REPORTAGE Vendée Globe, round-the-world cockpits compared

manholesJust before the Vendée Globe began(HERE what is happening in the ocean) our correspondent from Les Sables d’Olonne Francesca Goi boarded four IMOCA 60s of different generations ready to set off around the world and tells us, in three episodes, about the different design solutions applied on the boats: foil, cockpit and hull. About the foils we have told you HERE, today we analyze the cockpits, the “cockpits.”


The first boat is Medallia by British skipper Pip Hare. Launched in 1999, she is one of the veterans of the race, in her third Vendée Globe. Reliable and high-performing, Medallia has a center keel.

La Mie Caline – Artisans Artipole by Arnaud Boissières is a 2007 boat. Foils were added in 2012, along with major work on the boat’s structure. Arnaud, or Cali, as he is most often heard called, is on his fourth Vendée Globe.

Jeremie Beyou’s Charal, launched in the summer of 2018, is a state-of-the-art foiler. Jeremie is also in his fourth Vendée Globe, with an excellent third place at the 2016 edition. Charal is a powerhouse of technology and power, and to see her sail is extraordinary. Jeremie is out of the running for the win, as a rudder failure forced him to return to Les Sables, but he is in contention for the 24-hour mileage record once he gets going again.

DMG Mori, by Japanese skipper Kojiro Shiraishi, launched in September 2019. We chose DMG Mori because although it is Charal’s sister-boat, it has a different project behind it. Kojiro wants to complete his second Vendée Globe, after dropping out in 2016. The word that describes DMG Mori is caution.



The cockpit of the Medallia is similar to what we find on other boats without foils. The more comfortable sailing of a centerboard boat required no special protection in the cockpit area, which is certainly less wet than that of a foiler.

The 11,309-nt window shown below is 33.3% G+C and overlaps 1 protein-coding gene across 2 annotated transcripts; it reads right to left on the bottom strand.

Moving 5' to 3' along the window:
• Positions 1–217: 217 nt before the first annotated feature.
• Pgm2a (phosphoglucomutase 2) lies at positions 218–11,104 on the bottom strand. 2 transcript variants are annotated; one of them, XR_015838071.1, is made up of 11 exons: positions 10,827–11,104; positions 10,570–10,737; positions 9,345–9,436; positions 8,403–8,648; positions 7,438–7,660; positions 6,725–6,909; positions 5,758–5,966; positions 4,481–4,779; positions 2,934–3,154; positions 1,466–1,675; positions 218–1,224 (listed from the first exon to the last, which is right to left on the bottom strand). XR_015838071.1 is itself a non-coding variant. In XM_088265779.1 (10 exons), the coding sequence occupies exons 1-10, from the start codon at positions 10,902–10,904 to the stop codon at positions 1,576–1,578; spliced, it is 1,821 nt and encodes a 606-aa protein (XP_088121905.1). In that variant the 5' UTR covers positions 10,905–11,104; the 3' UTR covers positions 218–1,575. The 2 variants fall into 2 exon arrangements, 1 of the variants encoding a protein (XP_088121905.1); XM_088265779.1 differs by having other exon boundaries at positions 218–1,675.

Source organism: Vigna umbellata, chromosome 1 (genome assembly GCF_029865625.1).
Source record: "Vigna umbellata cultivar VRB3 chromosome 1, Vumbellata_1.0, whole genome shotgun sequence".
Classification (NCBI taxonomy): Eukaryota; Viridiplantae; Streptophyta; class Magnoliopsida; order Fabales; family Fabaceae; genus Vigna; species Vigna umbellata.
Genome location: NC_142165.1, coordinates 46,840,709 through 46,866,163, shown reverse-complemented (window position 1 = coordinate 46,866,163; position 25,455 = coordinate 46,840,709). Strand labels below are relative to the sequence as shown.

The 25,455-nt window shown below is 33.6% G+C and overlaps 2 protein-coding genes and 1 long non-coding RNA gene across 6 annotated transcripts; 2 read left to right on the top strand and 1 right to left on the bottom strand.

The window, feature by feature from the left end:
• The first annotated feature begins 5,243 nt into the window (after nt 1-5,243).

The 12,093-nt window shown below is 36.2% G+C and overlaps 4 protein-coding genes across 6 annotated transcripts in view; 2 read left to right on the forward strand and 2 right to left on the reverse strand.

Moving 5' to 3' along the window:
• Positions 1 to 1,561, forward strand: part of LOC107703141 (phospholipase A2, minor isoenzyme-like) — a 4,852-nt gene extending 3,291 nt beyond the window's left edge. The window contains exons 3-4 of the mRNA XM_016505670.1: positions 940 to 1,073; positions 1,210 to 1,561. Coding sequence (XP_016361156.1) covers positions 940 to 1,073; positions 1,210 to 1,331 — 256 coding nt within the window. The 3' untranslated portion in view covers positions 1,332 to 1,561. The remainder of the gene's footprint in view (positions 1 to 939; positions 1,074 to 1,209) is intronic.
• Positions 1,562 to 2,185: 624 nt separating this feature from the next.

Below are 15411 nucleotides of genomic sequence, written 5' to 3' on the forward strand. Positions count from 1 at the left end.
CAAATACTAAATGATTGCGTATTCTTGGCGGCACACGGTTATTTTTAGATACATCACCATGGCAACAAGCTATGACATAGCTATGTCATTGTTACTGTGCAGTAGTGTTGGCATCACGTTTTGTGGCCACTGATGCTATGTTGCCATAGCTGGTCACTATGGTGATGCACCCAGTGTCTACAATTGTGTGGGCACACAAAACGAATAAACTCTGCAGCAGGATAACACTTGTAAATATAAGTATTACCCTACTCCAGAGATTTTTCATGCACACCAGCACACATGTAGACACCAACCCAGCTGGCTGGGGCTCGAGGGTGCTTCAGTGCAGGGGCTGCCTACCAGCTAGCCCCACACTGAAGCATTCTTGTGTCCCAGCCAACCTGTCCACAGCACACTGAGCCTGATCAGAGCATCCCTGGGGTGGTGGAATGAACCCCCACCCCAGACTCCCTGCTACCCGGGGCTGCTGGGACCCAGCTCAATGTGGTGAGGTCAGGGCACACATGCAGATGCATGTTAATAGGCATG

Faster and faster hulls, thanks to foils, but also more and more water on deck and violent impacts to the boat and, especially, the skipper. Concentration can never wane, and constant sail adjustments require the skipper to spend more and more time in the cockpit. For Arnaud’s greater comfort, the cockpit has been enclosed further by extending the cover by one meter, and for his safety, the surface area has been reduced so that in case of violent impacts or falls, the possibility of trauma can be minimized.

Changing the sail plan and mast position changed the deck layout and the halyard and sheet runners. At the stern, a false deck has been created, with a kind of slide that allows sails to be kept outside and moved more easily.

Photos of Gauthier Lebec


For Charal, foils also highlighted the need for greater skipper comfort and safety, with increasingly closed cockpits. Sailing with foils brings a lot of water to the deck, and consequently to the cockpit. Due to the violent impacts of the abrupt decelerations, a wave came to be created in the cockpit that could easily enter below deck, threatening the skipper’s safety and electronic instrumentation. Hence the choice for more protection of the area where the skipper will spend most of the time during the race. To hoist and lower the sails, Jeremie Beyou wanted cameras that would allow him to follow the operation without leaving the cockpit.


Due to the amount of water pouring into the cockpit, it was realized from the first sailings that the protection was not sufficient to ensure the skipper’s safety and comfort, As in the case of the other foilers, the coverage was therefore increased by about one meter. This also made it possible to add an additional solar panel. Winches (4), rigging and triplines to open jammers and control hook systems in the mast are manageable from the cockpit. As with other foilers with enclosed cockpits, protection from water is at the expense of height: there is no room to stand upright in the new cockpits.

Francesca Goi


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